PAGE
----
Here's a pet project of mine that will probably end up in a book that I have yet to write. I did this some time ago and am just getting back to it (because I have all the time in the world... ha! joke). Moora Cinthe (sometimes referred to as the silver(ware) city, when I'm especially frustrated) is situated on some semi-terraced cliffs (I don't know what to call it) by the ocean, somewhere pleasant.
A virtual tour! Or, well... it's virtually a tour. ;)
The palace is at the top (with a curving ramp connecting it's lower, half-circle portion with the royal garden); and it's not connected to the cliff behind it... is that clear? I know they have a similar curve. The noble quarter is next to that, long and narrow with the canal dividing it from the rest of (or the middle of) the upper city which is well-to-do but with a mercantile aspect. Cross the large bridge over the larger waterfall and you come to the thinner edges, where the foresters (I'm working on the forest), hunters, and animal husbandry folk live, and horses (for breeding, and forestry) are quartered. At the very tip of the cliff there is a large lift (huge, pointed doorway below it) that is used for alternate transport (either going around the whole thing or taking the stairs/ramp) between the upper and lower sections, of people/horses/things. They've also carved out some caverns in behind. Head across the bridge, oh wait, look to the left of it (in front of it) where there'll be a watch tower. Okay, continue across the bridge to the lower city (the spoon, affectionately).
It's got everything a lower city has, plus two large pools and a curving canal between them. I'm thinking of putting another cavern-type thing below the royal section, for a cathedral/religious function, sort of behind the waterfall over there. The upper part of the spoon (also known as the sword or dagger) is military based, so you've got the rest of the horses (for cavalry, and agriculture) stabled there, or just off the point, and the soldiers, and metal smiths, as well. The upper point of the fork is used for pasture and training, the middle point for soldiery and archery, the lower point for crops. You could cross over to the bow, the lower half of the lower city, but it'll be more interesting to walk south, er down. On your way, you can watch the farmers tending the land to your right, but don't fall off the wall when it bends.
Crossing the terrace walls, you'll find the fort, where, in times of siege, it takes a lot of fire from unfriendly ships, or in times of peace, it's converted to a sort of sea market where trade goods are maneuvered through from the docks which will be below. Goods can also be carted directly to the upper city and beyond via the huge, twisting ramp of a carveway that leads to the crescent dam. The carveway entrance to the dam actually tunnels up, or cuts around, to the cliff side above the city, and you walk over the top wall of the dam to reach the city. But you've seen it already, so take a walk up the shore of the waterway. On the left is more farming--crops, and lots of them. Above that is sheep pasture, or maybe not exactly sheep, but sheepish creatures (baaah). Across the water, which is relatively shallow, the outer pastures for the breeding herds of horses stretch around the near edges of the forest, which slopes uphill and extends into the distance to the mountains.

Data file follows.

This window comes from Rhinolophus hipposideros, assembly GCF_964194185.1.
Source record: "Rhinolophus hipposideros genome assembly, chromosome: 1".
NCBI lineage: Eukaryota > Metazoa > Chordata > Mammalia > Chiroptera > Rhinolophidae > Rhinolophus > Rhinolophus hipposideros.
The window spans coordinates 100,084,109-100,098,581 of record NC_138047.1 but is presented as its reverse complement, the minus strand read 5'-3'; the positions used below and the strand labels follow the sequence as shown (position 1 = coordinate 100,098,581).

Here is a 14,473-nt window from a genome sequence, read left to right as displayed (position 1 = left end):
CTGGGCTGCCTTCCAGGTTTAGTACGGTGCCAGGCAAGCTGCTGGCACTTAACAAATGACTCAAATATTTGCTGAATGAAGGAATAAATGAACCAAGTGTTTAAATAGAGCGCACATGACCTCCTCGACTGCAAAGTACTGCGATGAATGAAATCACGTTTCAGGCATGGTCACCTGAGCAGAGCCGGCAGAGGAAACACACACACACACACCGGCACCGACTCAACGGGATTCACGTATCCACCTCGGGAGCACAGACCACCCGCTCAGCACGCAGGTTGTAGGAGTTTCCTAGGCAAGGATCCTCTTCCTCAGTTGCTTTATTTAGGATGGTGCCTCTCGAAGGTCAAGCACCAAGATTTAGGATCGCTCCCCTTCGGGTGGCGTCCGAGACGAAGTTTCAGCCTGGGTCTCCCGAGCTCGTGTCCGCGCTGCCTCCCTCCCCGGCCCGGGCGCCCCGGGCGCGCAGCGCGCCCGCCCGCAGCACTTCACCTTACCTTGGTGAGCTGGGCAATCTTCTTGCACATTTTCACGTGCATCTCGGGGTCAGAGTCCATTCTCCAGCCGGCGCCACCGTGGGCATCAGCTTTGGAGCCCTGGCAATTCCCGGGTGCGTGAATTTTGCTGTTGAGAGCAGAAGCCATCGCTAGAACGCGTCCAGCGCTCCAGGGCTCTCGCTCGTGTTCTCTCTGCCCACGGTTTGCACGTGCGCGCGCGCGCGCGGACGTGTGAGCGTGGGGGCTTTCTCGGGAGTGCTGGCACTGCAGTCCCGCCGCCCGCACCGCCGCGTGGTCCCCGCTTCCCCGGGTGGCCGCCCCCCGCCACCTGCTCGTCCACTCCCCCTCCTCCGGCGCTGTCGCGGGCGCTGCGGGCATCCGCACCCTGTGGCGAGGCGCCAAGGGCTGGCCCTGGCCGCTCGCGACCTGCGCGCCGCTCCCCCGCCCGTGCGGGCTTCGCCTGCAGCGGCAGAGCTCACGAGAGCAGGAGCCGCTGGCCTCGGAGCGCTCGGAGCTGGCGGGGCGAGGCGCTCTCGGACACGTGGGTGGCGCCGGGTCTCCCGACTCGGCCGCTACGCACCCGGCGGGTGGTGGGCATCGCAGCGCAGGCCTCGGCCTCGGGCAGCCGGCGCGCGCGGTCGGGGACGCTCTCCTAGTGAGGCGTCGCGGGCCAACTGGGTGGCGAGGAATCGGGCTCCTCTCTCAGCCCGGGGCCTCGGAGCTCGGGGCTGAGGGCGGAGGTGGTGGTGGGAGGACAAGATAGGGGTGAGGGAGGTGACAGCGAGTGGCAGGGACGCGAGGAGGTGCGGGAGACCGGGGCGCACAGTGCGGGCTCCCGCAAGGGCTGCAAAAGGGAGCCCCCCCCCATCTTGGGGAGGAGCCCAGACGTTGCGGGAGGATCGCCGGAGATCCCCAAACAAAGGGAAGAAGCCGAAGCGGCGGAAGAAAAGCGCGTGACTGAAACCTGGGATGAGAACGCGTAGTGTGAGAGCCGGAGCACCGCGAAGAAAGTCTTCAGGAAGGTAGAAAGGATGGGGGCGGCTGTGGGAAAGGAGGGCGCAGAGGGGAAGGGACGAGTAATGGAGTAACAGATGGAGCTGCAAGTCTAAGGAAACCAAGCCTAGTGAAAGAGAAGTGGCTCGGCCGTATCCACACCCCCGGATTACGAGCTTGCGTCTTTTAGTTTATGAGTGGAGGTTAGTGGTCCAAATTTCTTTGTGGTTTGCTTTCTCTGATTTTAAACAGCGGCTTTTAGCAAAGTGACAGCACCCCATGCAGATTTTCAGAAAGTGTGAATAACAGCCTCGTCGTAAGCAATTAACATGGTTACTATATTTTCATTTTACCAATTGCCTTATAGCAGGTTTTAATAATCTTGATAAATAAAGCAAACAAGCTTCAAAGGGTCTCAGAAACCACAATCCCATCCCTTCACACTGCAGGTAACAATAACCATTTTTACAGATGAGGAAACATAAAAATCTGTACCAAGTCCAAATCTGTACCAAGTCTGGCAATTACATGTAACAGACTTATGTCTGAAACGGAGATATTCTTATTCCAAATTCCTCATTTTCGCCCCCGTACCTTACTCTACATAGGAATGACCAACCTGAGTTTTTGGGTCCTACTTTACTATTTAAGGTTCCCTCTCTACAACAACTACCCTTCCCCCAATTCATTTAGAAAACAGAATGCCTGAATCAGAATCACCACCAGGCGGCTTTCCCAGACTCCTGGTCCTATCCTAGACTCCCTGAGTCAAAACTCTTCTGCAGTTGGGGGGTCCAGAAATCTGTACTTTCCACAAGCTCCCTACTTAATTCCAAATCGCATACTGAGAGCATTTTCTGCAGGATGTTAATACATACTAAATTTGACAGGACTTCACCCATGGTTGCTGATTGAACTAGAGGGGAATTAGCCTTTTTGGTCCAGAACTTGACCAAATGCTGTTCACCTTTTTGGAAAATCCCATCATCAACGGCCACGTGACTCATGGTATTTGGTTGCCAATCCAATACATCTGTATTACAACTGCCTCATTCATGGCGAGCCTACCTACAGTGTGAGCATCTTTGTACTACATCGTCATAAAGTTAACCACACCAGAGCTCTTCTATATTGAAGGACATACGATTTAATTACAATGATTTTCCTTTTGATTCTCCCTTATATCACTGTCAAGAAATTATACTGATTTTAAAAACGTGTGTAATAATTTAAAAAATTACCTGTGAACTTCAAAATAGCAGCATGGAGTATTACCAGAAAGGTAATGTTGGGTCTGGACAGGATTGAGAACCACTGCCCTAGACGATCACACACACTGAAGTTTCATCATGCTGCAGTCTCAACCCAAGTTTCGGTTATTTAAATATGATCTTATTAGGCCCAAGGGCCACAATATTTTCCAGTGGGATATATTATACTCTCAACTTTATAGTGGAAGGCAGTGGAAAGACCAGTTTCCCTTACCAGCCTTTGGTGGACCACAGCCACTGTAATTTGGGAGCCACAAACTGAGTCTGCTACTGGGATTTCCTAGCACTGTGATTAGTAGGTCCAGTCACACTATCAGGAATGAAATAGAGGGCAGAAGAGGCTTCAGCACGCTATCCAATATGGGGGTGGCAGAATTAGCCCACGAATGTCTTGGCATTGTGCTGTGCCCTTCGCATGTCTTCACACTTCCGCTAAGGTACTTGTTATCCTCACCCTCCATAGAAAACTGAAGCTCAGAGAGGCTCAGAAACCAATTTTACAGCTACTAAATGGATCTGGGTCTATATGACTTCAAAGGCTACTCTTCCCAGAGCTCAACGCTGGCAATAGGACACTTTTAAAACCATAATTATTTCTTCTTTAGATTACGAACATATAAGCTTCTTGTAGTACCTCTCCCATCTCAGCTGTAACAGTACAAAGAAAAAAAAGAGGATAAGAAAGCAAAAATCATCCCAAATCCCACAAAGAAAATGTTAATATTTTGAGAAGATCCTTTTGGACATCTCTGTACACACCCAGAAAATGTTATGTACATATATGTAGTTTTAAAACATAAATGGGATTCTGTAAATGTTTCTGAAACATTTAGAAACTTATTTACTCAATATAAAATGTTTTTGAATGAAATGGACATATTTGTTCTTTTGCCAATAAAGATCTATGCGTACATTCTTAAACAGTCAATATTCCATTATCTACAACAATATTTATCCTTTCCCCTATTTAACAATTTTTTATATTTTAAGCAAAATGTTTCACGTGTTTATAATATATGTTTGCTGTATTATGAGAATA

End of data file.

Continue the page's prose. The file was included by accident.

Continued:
And there you have it. Moora Cinthe.
Suggestions are welcome.
I know I have to redo the water outlets.
Also been attempting to do a top-view map in ink. So far haven't been able to get the angles right.
I really like the style of your drawing, it looks quite beautiful, the color palette is well chosen. The city seems to be very interestingly situated, although I have to say that without your description it would have been hard for me to distinguish different features and actually "see" the city (the white on white is a bit confusing^^), fortunately for me your "tour" is a great help and "compliments" the picture perfectly. I gather from what you've written that it is still a work in progress, so maybe when you finish it it will be easier to "understand" the drawing.
Anyway, great work so far. I'm looking forward to the top-down view.
Thanks guys, for the compliments! And yes, it's a work in progress. It's not really white on white... I just haven't put details in yet. It's a very rough drawing at the moment, but I hope by the time I'm finished the functions will be generally obvious. In the end, I may use it as a sort of artist rendition above the more detailed, inked maps.
A really neat approach to a map design. Adds so much dimension to yours maps. Sorry if I have been stalking your work lately but its good to see new stuff.
Good one. Just got it!